A couple of years back while still in the research phase of writing "Your Brain After Chemo," I watched a PBS series from 1988 called, "The Power of Myth."
There sat Bill Moyers, the thoughtful, intelligent journalist I have long admired (who unfortunately retired from PBS last April) with Joseph Campbell (now deceased), the renowned scholar who may be best known (and misunderstood) for his philosophy to "follow your bliss."
In discussing how myths and stories across different cultures reveal universal truths, Moyers asked Campbell why people feel compelled to tell stories. Campbell took a moment and explained it was probably for the same reason that ancient humans told stories in their scratch-mark drawings on cave walls: to warn of danger, to record catastrophes, to boast of conquests, to thank deities, to make sense of the human experience.
And then Moyers added that it's kind of like these messages come to us in a bottle from a shore that others have visited first. And these messages tell us how others have made the passage and how we can make the passage.
For those of us who have traveled through cancer, or are experiencing it now, how does sharing our stories help us find our way? The answer lies in validating each other's thoughts and feelings so that no one feels isolated and alone. The answer lies in connection, in community.
I discovered the power of story while interviewing survivors for "Your Brain After Chemo." Men and women described the toll treatment had taken on their bodies and minds. Their accounts were sometimes sad, sometimes angry, often hopeful and always poignant. And when appropriate, I would share my own story of breast cancer and chemo. I would also tell them about the research in the field of cancer and cognition.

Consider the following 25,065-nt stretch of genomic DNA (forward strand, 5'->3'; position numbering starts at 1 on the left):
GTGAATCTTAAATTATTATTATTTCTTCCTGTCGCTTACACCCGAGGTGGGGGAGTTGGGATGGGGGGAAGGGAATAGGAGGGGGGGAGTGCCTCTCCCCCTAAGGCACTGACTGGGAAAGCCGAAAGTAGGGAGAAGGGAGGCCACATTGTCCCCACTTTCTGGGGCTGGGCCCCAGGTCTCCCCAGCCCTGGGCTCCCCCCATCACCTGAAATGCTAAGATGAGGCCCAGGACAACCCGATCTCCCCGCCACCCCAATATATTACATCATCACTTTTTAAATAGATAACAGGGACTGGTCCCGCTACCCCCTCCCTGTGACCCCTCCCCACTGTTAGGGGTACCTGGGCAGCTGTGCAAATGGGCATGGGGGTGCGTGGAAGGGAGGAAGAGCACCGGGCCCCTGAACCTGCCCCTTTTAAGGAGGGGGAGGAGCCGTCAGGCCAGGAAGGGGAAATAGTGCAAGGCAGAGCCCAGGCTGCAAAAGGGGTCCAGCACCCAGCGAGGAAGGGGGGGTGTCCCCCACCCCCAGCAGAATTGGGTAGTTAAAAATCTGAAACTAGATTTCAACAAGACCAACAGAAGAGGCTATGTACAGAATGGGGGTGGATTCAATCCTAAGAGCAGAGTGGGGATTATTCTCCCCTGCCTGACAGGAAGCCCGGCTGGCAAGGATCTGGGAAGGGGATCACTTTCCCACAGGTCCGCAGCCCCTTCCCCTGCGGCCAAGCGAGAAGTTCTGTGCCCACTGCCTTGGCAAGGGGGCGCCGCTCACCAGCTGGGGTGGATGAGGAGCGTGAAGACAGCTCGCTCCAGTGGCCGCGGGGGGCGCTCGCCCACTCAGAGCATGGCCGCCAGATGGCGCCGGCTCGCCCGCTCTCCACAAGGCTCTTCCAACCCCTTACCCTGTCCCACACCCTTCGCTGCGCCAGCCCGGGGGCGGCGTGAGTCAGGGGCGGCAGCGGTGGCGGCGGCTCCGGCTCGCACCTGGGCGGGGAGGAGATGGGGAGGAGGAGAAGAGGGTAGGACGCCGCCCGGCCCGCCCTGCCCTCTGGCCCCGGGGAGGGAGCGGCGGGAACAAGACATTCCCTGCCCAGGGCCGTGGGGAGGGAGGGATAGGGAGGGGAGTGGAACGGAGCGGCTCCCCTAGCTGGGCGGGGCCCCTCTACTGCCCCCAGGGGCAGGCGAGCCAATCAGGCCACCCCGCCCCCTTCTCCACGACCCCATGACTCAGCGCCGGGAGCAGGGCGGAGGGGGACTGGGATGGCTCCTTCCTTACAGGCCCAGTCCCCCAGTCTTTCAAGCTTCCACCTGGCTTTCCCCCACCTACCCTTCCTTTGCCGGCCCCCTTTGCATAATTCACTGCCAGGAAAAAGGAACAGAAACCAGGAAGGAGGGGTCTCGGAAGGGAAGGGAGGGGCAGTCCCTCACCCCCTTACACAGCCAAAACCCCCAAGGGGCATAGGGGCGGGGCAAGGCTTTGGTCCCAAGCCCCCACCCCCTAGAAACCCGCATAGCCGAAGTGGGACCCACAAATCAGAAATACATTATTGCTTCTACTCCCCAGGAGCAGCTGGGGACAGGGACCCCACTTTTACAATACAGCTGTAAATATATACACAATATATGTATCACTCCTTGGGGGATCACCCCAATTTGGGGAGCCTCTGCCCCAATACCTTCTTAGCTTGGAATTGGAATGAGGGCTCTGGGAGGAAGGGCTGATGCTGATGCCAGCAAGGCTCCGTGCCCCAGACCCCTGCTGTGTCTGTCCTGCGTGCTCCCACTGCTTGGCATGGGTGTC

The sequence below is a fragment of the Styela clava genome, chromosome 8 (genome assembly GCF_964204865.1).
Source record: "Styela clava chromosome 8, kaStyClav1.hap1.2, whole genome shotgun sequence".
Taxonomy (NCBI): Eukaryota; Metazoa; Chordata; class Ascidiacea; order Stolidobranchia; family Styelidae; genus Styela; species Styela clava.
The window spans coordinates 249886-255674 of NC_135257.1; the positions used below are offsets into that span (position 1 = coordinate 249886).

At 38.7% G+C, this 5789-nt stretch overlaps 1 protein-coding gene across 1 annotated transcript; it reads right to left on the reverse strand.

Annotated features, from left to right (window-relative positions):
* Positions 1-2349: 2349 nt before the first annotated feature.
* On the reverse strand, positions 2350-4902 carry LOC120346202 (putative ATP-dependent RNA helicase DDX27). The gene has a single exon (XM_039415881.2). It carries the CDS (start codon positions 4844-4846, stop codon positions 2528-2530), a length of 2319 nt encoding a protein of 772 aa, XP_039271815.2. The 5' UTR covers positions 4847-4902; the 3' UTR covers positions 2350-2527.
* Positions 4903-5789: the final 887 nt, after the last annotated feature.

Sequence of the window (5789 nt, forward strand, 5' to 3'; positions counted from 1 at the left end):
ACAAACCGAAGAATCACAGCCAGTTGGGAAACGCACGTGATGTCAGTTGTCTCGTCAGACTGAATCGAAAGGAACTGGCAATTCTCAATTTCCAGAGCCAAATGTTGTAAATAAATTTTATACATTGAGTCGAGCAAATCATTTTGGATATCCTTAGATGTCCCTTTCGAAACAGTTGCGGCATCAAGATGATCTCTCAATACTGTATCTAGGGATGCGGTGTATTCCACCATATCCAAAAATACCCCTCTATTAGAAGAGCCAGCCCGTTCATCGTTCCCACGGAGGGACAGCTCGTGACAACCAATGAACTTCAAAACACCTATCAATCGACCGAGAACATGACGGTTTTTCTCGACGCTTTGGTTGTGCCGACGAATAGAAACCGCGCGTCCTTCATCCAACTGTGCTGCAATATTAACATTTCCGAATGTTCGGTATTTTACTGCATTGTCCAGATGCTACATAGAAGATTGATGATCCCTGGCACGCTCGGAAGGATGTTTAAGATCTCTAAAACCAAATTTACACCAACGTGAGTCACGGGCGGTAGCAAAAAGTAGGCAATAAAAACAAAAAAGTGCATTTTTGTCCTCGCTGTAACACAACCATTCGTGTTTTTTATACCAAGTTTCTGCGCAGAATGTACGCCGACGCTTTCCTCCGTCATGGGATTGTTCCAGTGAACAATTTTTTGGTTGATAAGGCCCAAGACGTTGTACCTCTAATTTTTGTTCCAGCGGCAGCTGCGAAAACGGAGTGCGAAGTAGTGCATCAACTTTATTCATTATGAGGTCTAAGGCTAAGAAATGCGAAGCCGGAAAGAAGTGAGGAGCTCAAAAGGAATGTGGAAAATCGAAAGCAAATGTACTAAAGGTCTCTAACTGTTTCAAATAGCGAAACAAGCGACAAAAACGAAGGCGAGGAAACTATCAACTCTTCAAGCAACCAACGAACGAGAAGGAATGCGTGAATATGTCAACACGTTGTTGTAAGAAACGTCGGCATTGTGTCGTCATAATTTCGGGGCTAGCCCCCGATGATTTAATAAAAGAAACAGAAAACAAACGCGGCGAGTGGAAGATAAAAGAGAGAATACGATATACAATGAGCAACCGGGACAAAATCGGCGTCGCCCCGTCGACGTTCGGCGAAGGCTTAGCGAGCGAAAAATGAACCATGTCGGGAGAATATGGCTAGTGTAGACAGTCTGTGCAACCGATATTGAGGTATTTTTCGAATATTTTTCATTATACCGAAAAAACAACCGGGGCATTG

They were grateful for this exchange. It confirmed they were not crazy, that they were not imagining their post-chemotherapy problems with memory and attention and word retrieval. In many cases it explained a treatment side effect they had kept to themselves out of embarrassment, simply because no one had forewarned them.
In turn, I was grateful to connect with them and pay forward what I had learned about this post-chemo phenomenon we sometimes call chemo brain. We handed off our messages, we eased each other's passage. For that brief moment we were a community. And that's what healing is all about.
Have you had chemotherapy or other cancer therapies? If so, how is your memory now? Are you the same person you were prior to treatment? Will you share your story?
To learn more about chemo brain, visit http://www.yourbrainafterchemo.com/ or find "Your Brain After Chemo" on Amazon.